Last year, 90 percent of the estimated 6, inmates with mental illness who were released from jails and prisons got little or no help from DMH as they tried to find treatment in the community, according to numbers provided by the state. Limited by longtime public and legislative indifference, Massachusetts prisons have struggled to adopt the long view when it comes to spending on mental health care.
The consultant, MGT Inc. Part of the savings came from drastically reducing prisoner prescriptions, targeting medicines with abuse potential — medicines that are also, for some patients, the most effective at controlling symptoms — and largely ending treatment for ADHD. Some experts say such sweeping cutbacks, especially for inmates with ADHD, can increase disruptive behavior and, perversely, the use of segregation as punishment. Short-changing care has other consequences: unreasonably heavy caseloads for clinical staff at some prisons, which strictly limit the care each inmate gets, according to a dozen current and former prison mental health clinicians who spoke to the Globe.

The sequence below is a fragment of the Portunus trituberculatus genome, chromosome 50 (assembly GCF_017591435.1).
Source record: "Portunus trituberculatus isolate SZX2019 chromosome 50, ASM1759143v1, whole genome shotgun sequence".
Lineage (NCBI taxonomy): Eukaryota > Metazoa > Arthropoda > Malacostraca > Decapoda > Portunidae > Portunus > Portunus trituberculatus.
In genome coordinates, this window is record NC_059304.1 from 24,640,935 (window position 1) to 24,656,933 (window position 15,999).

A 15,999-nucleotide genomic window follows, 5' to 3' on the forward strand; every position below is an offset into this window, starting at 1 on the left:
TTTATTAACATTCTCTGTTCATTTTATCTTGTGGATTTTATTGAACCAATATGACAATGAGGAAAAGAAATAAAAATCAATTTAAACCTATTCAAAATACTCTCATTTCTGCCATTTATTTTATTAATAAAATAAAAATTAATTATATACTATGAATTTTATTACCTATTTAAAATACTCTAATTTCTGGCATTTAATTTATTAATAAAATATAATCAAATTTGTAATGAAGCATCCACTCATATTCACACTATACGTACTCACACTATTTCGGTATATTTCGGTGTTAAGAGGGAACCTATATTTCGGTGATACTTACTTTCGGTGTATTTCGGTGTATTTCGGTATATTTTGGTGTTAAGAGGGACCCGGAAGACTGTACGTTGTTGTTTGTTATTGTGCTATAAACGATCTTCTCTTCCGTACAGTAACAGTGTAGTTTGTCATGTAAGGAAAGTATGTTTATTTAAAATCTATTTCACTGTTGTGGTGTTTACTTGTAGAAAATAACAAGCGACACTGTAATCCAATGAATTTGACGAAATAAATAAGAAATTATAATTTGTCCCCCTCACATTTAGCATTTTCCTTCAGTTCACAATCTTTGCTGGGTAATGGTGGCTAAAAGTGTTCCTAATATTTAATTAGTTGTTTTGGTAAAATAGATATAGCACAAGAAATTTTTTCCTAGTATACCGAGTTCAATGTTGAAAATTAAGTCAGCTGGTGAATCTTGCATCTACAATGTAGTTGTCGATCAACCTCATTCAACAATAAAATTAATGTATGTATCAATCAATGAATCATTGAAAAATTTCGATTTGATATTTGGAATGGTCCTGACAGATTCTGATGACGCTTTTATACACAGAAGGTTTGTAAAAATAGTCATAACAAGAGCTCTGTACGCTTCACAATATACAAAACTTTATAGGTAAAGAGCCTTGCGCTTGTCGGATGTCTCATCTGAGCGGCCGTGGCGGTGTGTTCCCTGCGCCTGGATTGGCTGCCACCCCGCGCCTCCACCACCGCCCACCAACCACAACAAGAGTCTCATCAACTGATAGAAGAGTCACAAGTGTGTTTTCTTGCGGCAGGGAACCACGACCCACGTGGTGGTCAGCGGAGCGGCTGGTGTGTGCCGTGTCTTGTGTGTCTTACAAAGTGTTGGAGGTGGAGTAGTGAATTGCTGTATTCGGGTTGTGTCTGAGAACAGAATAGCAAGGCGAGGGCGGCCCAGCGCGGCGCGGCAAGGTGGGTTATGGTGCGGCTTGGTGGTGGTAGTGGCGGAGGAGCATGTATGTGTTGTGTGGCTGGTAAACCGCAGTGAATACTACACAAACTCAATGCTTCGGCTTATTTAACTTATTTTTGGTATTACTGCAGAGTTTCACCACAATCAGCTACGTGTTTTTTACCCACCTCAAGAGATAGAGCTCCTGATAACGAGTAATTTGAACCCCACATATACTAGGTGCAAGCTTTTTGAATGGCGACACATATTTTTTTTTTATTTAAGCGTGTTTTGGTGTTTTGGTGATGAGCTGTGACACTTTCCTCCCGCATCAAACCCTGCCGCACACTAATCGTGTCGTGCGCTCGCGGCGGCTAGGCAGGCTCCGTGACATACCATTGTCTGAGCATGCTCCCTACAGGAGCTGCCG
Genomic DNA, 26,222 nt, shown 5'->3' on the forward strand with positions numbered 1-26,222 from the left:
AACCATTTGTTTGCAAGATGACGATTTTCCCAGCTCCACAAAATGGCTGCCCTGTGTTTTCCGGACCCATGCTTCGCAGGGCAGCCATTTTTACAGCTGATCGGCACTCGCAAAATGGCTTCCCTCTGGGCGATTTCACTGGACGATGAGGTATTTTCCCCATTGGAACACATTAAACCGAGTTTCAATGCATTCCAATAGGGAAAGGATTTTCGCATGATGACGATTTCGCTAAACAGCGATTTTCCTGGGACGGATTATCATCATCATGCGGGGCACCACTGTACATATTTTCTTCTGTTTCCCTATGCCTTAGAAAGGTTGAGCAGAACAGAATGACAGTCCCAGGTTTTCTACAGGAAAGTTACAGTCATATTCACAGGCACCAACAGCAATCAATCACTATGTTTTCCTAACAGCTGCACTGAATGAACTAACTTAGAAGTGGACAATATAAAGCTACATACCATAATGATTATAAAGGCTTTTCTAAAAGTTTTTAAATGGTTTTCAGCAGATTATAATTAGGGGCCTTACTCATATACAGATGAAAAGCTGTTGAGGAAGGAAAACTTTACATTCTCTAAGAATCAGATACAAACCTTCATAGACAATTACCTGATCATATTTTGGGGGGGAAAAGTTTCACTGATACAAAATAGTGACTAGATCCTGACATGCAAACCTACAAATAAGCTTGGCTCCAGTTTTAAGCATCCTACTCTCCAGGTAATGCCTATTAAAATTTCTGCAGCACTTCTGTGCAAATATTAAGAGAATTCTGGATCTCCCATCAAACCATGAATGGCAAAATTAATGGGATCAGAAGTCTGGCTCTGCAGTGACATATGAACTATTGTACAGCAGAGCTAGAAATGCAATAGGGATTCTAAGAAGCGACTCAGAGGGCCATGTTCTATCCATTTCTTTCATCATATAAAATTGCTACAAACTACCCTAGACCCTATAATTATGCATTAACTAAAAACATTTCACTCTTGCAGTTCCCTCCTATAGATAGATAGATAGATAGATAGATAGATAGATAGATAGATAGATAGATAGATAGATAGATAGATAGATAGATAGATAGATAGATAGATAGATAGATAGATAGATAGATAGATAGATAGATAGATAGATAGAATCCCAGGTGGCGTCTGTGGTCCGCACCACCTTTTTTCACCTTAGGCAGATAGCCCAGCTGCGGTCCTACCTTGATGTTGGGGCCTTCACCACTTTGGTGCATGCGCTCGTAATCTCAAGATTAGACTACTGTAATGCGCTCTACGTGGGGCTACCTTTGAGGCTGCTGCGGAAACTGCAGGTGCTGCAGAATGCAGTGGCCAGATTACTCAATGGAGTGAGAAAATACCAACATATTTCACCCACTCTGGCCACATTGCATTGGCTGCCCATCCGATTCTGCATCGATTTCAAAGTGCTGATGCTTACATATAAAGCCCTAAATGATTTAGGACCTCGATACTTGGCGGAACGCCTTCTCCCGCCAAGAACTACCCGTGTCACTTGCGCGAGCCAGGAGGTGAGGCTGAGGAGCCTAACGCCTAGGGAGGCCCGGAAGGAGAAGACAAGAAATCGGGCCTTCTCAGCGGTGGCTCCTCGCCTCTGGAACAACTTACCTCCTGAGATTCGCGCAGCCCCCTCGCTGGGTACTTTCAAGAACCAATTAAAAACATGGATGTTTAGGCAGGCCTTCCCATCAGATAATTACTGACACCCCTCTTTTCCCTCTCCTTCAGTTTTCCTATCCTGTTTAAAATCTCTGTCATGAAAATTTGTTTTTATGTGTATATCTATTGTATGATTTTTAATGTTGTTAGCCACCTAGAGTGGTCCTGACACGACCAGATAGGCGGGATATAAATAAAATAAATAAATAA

The full-time mental health staff in the prisons is 25 percent smaller now than in , though the number of inmates in treatment is similar, state data shows.
Three former clinicians and a former clinicial supervisor said some state inmates who need long-term help do not get it because supervisors resist adding patients to the already crushing caseload, sometimes refusing repeated requests. Stacy, who was abruptly fired last year, believes she lost her job because she pushed for inmates to get more and better treatment — and was vocal when she thought their care fell short. She filed a complaint with the Massachusetts Commission Against Discrimination, alleging retaliation by her employer.